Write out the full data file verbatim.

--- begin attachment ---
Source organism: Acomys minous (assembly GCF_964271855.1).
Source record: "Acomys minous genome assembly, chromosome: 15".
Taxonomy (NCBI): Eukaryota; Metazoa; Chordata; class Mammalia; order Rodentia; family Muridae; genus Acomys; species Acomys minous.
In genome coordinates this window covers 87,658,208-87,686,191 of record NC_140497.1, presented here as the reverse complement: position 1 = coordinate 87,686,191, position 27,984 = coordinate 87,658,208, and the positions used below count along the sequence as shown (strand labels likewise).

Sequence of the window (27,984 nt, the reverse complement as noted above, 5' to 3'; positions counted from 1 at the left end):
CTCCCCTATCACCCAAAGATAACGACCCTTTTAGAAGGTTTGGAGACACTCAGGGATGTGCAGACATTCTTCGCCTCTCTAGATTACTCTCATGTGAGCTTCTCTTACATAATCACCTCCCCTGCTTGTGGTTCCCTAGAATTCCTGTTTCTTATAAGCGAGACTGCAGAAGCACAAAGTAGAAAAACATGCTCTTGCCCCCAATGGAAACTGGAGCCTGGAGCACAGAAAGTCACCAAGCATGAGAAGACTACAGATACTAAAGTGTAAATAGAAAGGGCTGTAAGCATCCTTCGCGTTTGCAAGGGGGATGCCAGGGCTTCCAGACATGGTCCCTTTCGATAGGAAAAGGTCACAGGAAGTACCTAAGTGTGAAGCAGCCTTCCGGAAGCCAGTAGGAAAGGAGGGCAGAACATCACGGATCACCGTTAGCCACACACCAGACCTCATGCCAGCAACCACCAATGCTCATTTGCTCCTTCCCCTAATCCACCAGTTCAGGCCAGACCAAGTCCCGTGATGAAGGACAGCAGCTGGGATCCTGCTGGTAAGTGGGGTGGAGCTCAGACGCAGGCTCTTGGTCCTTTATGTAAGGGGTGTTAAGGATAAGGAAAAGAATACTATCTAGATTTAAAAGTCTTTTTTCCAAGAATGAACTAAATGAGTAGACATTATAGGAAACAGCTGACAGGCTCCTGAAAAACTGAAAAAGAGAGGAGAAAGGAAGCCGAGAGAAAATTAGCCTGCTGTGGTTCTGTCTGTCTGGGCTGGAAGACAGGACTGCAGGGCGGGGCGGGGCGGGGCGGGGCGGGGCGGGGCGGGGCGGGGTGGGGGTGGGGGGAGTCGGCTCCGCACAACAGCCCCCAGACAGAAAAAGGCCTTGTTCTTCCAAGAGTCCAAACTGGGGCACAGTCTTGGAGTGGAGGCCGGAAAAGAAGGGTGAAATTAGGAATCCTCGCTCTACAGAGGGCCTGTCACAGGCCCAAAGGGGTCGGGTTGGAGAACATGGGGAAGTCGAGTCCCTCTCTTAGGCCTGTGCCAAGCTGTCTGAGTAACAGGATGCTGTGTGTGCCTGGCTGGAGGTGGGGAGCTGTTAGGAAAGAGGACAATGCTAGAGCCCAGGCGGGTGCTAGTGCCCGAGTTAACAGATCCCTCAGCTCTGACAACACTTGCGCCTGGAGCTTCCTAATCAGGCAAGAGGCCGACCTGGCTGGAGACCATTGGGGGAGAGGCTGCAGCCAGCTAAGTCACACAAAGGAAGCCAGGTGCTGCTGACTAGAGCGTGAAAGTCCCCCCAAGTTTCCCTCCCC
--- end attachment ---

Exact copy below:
Source organism: Acomys minous (assembly GCF_964271855.1).
Source record: "Acomys minous genome assembly, chromosome: 15".
Taxonomy (NCBI): Eukaryota; Metazoa; Chordata; class Mammalia; order Rodentia; family Muridae; genus Acomys; species Acomys minous.
In genome coordinates this window covers 87,658,208-87,686,191 of record NC_140497.1, presented here as the reverse complement: position 1 = coordinate 87,686,191, position 27,984 = coordinate 87,658,208, and the positions used below count along the sequence as shown (strand labels likewise).

Sequence of the window (27,984 nt, the reverse complement as noted above, 5' to 3'; positions counted from 1 at the left end):
CTCCCCTATCACCCAAAGATAACGACCCTTTTAGAAGGTTTGGAGACACTCAGGGATGTGCAGACATTCTTCGCCTCTCTAGATTACTCTCATGTGAGCTTCTCTTACATAATCACCTCCCCTGCTTGTGGTTCCCTAGAATTCCTGTTTCTTATAAGCGAGACTGCAGAAGCACAAAGTAGAAAAACATGCTCTTGCCCCCAATGGAAACTGGAGCCTGGAGCACAGAAAGTCACCAAGCATGAGAAGACTACAGATACTAAAGTGTAAATAGAAAGGGCTGTAAGCATCCTTCGCGTTTGCAAGGGGGATGCCAGGGCTTCCAGACATGGTCCCTTTCGATAGGAAAAGGTCACAGGAAGTACCTAAGTGTGAAGCAGCCTTCCGGAAGCCAGTAGGAAAGGAGGGCAGAACATCACGGATCACCGTTAGCCACACACCAGACCTCATGCCAGCAACCACCAATGCTCATTTGCTCCTTCCCCTAATCCACCAGTTCAGGCCAGACCAAGTCCCGTGATGAAGGACAGCAGCTGGGATCCTGCTGGTAAGTGGGGTGGAGCTCAGACGCAGGCTCTTGGTCCTTTATGTAAGGGGTGTTAAGGATAAGGAAAAGAATACTATCTAGATTTAAAAGTCTTTTTTCCAAGAATGAACTAAATGAGTAGACATTATAGGAAACAGCTGACAGGCTCCTGAAAAACTGAAAAAGAGAGGAGAAAGGAAGCCGAGAGAAAATTAGCCTGCTGTGGTTCTGTCTGTCTGGGCTGGAAGACAGGACTGCAGGGCGGGGCGGGGCGGGGCGGGGCGGGGCGGGGCGGGGCGGGGTGGGGGTGGGGGGAGTCGGCTCCGCACAACAGCCCCCAGACAGAAAAAGGCCTTGTTCTTCCAAGAGTCCAAACTGGGGCACAGTCTTGGAGTGGAGGCCGGAAAAGAAGGGTGAAATTAGGAATCCTCGCTCTACAGAGGGCCTGTCACAGGCCCAAAGGGGTCGGGTTGGAGAACATGGGGAAGTCGAGTCCCTCTCTTAGGCCTGTGCCAAGCTGTCTGAGTAACAGGATGCTGTGTGTGCCTGGCTGGAGGTGGGGAGCTGTTAGGAAAGAGGACAATGCTAGAGCCCAGGCGGGTGCTAGTGCCCGAGTTAACAGATCCCTCAGCTCTGACAACACTTGCGCCTGGAGCTTCCTAATCAGGCAAGAGGCCGACCTGGCTGGAGACCATTGGGGGAGAGGCTGCAGCCAGCTAAGTCACACAAAGGAAGCCAGGTGCTGCTGACTAGAGCGTGAAAGTCCCCCCAAGTTTCCCTCCCC